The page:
Maude Barlow's presumption that privatization is the underlying cause of water shortages fails to identify the failure of government to represent users as users and the failure to provide political representation in appropriate models to empower adaptive governance by stakeholders. The political issue is not the lack of entitlement or access for the poor, whether they are urban or rural to a common resource. That is primarily a pricing issue and Greens in Detroit have worked around the issue of water shutoffs to address the inequities that have resulted. In that regard, the argument is already presumed that water is a human need and denial of access, whether by private or municipal authorities, is an attack on the basic need for human survival.

The political issue is the failure to structure those entities responsible for water management in such a way as to be reflective of the region's water use. Maude Barlow fails to extrapolate her own critique of government to include its role in facilitating economic growth and increasing the exploitation of the resource. In our own planning process in the Middle Rio Grande, we saw how urban municipalities repeatedly worked to undermine the concept of balancing growth with renewable supplies. To predict a significant change of behavior by urban users and existing political entities based on codification of the concept of "water as a human right" is unrealistic and fails to present a significant change in the scenarios of the future.

Thursday, July 08, 2010

Too Old for a Job, Too Young for Medicare

Editor's Note: Sometimes you find something posted on the Internet that tells your own story better than you could tell it yourself. A big thanks to my friend, Carole Hanisch for sending me the link to the article by Dave Johnson of Redwood City, California below. I was a professional computer programmer for twenty-two years in Virginia, New York, and Massachusetts before settling in California's so-called Silicon Valley just in time for the big crash of 2000. Only two things I can add. First, as an African-American with some 1960s consciousness, even during the boom years I was never seduced by that "USA! USA! We're Number 1 'cause the USA today is the best of all possible words!" baloney. Second, as a Green Party man I'm not blind to the political fact that so-called Silicon Valley is One-Party Democratic territory represented by Congresswomen Anna Eshoo (D-HP) and Zoe Lofgren (D-Cisco Systems) who could not care less and where two Silicon Valley big shots, Meg Whitman and Carly Fiorina are running for high office as Republicans vowing to "get tough" with "lazy" Americans who don't want to work.


700+ Comments on Daily Kos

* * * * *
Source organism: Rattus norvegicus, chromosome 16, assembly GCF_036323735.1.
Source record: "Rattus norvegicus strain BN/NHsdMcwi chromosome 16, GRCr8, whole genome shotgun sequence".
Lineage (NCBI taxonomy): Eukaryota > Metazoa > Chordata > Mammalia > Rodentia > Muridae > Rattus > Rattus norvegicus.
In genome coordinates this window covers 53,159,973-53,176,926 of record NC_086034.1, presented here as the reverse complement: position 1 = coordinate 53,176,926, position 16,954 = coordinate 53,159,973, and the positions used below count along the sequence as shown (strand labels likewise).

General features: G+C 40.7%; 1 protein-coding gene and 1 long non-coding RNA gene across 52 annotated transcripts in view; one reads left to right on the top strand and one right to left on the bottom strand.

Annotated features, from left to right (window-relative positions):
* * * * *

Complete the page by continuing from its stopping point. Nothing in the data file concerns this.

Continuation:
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Alex Walker

Posted on Campaign for America's Future, July 7, 2010

Too Old For A Job, Too Young For Medicare Or Social Security

by Dave Johnson

Here is a fact: There. Are. No. Jobs. I'm in Silicon Valley where the official unemployment rate dipped in May to 11.2%. This dip was, of course, because of so many people just giving up trying to get a job, certainly not because of some wave of hiring. The underemployed figure, known as "U-6," is 21.7% in California, 16.7% nationally.

You have to know someone to get a humiliating job standing on a corner waving a sign. And if you are over 40, things are even worse than that. Don't give me any conservative Rush Limbaugh-Ayn Rand dehumanizing nonsense about parasitic lazy people who won't look—there are no jobs.

I know so many people here who are over 40, were laid off in the 2000-era dot com crash, still haven't found a regular job and aren't going to. They have had occasional "contract" positions—which means no benefits, no security, a 15% "self-employment" tax and no unemployment check when the job ends. And now, 10 years later they're a lot over 40 and are not going to find a job because so many employers here won't hire people over 40.

And now there are so many more who lost their jobs in the mass layoffs of 2008-2009 and can't find a job. So many of them are also over 40. In fact, many were laid off in obvious purges of over-40 workers, offered a small severance that they could only receive if they promised to take no age-discrimination action against the employer. (I don't say "company" because some of these worked at nonprofits.)

Most of these people will not find another job, but are too young for Medicare and Social Security.

One Person's Story

I ran into a friend this weekend who I hadn't seen for a couple of years. He had been a computer engineer who had been making 6 figures in the dot-com years. Laid off in the 2000 crash, he moved in with his parents back in the Midwest and worked in a bakery. He came back out here when things picked up a bit and worked in one "contract" job after another. (Contracting is just a scam to get around employment laws—but the government doesn't enforce the rules.) But now he just can't find anything. He managed to get unemployment but now that is running out. He has no health insurance. He can't afford a place to live; he "house sits" for people or visits friends, and doesn't know what he is going to do even two days from now.

What is he going to do? Can you tell me? He has gotten a few interviews, and when they are computer-related is always told he is way overqualified, doesn't seem energetic, probably won't be willing to work 20 hours a day, doesn't look like he is up to date on things that are happening with computers, etc. (How many ways can you say "too old?") He's about 45. If things pick up he will get another job. But people just a few years older will not.

Blatant Age Discrimination